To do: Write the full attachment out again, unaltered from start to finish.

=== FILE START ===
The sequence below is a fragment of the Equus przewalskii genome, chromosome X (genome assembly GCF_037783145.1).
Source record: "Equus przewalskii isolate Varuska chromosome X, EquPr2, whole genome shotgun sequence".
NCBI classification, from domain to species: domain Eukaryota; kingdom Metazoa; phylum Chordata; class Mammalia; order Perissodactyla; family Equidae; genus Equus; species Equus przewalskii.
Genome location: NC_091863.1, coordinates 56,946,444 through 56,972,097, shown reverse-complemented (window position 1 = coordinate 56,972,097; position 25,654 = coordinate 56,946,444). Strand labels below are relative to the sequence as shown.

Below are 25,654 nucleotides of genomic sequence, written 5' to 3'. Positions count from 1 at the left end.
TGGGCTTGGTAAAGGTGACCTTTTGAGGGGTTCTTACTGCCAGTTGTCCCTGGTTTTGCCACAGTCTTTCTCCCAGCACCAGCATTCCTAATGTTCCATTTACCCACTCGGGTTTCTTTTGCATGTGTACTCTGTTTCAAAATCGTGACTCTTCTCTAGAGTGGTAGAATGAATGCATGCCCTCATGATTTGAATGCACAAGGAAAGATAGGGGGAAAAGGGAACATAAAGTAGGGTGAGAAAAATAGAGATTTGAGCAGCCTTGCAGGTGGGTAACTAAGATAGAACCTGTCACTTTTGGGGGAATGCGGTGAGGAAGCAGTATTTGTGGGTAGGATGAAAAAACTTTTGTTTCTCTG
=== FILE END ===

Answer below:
The sequence below is a fragment of the Equus przewalskii genome, chromosome X (genome assembly GCF_037783145.1).
Source record: "Equus przewalskii isolate Varuska chromosome X, EquPr2, whole genome shotgun sequence".
NCBI classification, from domain to species: domain Eukaryota; kingdom Metazoa; phylum Chordata; class Mammalia; order Perissodactyla; family Equidae; genus Equus; species Equus przewalskii.
Genome location: NC_091863.1, coordinates 56,946,444 through 56,972,097, shown reverse-complemented (window position 1 = coordinate 56,972,097; position 25,654 = coordinate 56,946,444). Strand labels below are relative to the sequence as shown.

Below are 25,654 nucleotides of genomic sequence, written 5' to 3'. Positions count from 1 at the left end.
TGGGCTTGGTAAAGGTGACCTTTTGAGGGGTTCTTACTGCCAGTTGTCCCTGGTTTTGCCACAGTCTTTCTCCCAGCACCAGCATTCCTAATGTTCCATTTACCCACTCGGGTTTCTTTTGCATGTGTACTCTGTTTCAAAATCGTGACTCTTCTCTAGAGTGGTAGAATGAATGCATGCCCTCATGATTTGAATGCACAAGGAAAGATAGGGGGAAAAGGGAACATAAAGTAGGGTGAGAAAAATAGAGATTTGAGCAGCCTTGCAGGTGGGTAACTAAGATAGAACCTGTCACTTTTGGGGGAATGCGGTGAGGAAGCAGTATTTGTGGGTAGGATGAAAAAACTTTTGTTTCTCTG